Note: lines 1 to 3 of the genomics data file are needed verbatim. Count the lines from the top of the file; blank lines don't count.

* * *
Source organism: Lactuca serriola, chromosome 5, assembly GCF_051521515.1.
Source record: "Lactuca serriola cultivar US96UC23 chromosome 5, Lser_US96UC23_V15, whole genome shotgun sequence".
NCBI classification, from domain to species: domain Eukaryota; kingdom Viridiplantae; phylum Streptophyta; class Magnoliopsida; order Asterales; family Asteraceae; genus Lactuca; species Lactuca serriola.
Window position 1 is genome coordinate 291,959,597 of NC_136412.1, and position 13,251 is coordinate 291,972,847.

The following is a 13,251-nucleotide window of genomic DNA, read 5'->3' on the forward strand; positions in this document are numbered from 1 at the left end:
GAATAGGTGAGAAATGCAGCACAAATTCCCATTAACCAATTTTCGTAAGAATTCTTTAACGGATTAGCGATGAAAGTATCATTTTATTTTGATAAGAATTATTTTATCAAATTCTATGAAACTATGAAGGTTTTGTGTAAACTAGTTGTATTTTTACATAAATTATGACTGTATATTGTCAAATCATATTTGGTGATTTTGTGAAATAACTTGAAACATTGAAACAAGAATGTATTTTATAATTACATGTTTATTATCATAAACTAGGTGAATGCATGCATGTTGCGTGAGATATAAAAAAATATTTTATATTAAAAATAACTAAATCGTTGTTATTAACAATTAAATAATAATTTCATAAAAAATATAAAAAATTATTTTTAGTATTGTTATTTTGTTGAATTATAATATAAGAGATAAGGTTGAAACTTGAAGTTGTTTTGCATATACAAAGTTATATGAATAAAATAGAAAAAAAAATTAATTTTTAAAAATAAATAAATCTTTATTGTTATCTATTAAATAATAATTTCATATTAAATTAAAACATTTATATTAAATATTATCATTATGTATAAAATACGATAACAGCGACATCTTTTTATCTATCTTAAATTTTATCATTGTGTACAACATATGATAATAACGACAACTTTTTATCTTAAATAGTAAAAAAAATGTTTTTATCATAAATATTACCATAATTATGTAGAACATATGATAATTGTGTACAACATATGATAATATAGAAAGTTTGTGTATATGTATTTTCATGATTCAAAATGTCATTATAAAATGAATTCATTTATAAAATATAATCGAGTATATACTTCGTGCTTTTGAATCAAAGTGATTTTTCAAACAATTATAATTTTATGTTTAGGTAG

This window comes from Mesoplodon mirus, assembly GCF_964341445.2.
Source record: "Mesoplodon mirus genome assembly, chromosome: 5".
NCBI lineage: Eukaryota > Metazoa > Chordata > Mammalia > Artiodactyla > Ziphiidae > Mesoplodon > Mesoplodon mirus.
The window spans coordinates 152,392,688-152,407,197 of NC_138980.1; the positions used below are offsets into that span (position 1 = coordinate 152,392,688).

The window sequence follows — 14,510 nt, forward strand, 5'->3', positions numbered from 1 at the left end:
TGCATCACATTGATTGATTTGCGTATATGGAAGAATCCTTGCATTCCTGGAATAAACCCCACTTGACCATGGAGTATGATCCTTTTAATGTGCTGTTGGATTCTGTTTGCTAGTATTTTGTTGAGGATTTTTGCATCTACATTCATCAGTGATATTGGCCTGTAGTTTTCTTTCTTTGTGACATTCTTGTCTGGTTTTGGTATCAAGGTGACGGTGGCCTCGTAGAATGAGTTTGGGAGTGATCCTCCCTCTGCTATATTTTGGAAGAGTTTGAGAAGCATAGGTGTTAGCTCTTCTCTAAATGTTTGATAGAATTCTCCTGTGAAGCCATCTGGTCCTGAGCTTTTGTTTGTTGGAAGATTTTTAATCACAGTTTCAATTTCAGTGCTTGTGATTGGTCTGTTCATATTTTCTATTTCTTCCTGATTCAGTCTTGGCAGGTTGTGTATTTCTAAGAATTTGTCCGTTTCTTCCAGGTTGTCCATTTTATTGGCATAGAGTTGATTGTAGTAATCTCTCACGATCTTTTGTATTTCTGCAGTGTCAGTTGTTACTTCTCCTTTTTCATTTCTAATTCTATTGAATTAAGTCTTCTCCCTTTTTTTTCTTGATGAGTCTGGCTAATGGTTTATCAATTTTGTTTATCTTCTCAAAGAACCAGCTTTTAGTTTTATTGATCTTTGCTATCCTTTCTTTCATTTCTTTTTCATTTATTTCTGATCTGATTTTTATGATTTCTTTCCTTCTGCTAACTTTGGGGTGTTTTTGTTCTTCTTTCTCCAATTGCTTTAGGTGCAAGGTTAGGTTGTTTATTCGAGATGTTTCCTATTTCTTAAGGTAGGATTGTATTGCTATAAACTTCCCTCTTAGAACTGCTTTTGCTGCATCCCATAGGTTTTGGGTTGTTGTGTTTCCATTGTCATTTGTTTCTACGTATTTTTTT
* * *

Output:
Source organism: Lactuca serriola, chromosome 5, assembly GCF_051521515.1.
Source record: "Lactuca serriola cultivar US96UC23 chromosome 5, Lser_US96UC23_V15, whole genome shotgun sequence".
NCBI classification, from domain to species: domain Eukaryota; kingdom Viridiplantae; phylum Streptophyta; class Magnoliopsida; order Asterales; family Asteraceae; genus Lactuca; species Lactuca serriola.